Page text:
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The crisis in the financial market is coming home to roost for startups of all kinds. Today’s Wall Street Journal has an article detailing the death or firesale of several startups in the last few weeks. It’s grim, but this is only the beginning for many venture-backed companies, as we reported back in October. Over the next few months, we’ll see continuing news of businesses giving up the ghost as their venture backers take a hard look at upcoming cash needs and decide to prune.
As Fred Wang at Trinity Ventures told me back then, it is a matter of figuring out which firms can make the best use of the remaining money in a fund, weighed against the portfolio company’s cash needs.
“It’s a little bit like poker in the sense that if the company is not burning a lot of capital and the cost of buying a card is low, it’s a little bit easier,” Wang says. “If $1 million buys them another 12 months that’s easy to call, but if the cost of a card is $5 million to $10 million then it’s a lot harder.”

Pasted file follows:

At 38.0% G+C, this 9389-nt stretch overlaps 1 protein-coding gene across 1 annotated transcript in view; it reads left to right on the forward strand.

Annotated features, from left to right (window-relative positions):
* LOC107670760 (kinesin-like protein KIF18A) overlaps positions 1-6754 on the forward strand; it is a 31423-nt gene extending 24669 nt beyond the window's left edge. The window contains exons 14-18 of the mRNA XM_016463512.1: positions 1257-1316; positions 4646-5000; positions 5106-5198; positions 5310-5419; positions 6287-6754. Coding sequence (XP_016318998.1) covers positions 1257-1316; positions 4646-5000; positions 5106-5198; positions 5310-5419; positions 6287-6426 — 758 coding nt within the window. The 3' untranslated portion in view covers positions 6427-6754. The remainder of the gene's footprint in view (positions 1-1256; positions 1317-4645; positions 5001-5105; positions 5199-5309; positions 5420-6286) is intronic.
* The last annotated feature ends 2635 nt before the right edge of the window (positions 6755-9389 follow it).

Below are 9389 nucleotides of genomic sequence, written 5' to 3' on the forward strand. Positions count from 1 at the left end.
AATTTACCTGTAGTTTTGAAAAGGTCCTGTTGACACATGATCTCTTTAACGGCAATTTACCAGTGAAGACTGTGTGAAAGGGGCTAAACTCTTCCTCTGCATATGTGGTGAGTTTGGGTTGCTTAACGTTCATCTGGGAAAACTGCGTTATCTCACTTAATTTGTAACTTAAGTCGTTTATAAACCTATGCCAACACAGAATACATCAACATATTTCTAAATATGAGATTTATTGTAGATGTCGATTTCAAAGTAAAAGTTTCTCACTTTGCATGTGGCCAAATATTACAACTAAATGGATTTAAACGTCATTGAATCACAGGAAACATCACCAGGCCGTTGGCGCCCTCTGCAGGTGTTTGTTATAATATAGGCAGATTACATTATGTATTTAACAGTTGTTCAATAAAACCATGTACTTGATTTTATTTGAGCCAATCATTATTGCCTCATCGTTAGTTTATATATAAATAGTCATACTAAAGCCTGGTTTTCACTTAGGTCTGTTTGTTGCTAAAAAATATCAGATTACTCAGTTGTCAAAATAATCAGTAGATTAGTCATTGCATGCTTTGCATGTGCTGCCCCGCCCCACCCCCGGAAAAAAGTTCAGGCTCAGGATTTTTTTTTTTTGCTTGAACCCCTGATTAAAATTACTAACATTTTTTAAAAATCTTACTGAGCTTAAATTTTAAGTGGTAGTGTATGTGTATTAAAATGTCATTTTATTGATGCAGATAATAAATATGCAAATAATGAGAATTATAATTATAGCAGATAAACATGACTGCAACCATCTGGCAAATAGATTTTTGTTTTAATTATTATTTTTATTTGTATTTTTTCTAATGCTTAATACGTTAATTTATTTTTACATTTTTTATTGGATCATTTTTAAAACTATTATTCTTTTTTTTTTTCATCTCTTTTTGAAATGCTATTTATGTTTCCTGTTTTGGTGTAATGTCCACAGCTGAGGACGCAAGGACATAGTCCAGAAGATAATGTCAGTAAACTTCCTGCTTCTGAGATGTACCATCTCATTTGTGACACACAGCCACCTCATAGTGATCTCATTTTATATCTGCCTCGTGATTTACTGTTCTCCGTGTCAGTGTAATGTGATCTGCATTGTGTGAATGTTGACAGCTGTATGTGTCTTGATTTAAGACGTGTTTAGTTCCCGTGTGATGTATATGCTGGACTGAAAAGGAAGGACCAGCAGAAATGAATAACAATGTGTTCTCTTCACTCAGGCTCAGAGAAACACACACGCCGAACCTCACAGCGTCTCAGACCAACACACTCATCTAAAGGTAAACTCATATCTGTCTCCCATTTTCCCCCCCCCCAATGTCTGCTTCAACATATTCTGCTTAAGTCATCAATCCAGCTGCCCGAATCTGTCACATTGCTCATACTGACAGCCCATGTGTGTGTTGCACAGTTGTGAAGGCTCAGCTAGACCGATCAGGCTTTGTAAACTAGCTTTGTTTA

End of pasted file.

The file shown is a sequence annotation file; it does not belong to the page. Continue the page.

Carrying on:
Venture capital is a cyclical business that follows the fate of the stock market, so it depends on where a startup is as the cycle turns from boom to bust. Unfortunately, many of these unlucky startups are getting crushed under the wheel as it rolls through the downturn. Right now is a good time to work on an idea, but a bad time to be selling things.
However, innovation won’t just stop.VCs are still making selective investments in early stage startups at newly reasonable valuations, hoping those deals are ripe by the time the economy reaches the next boom.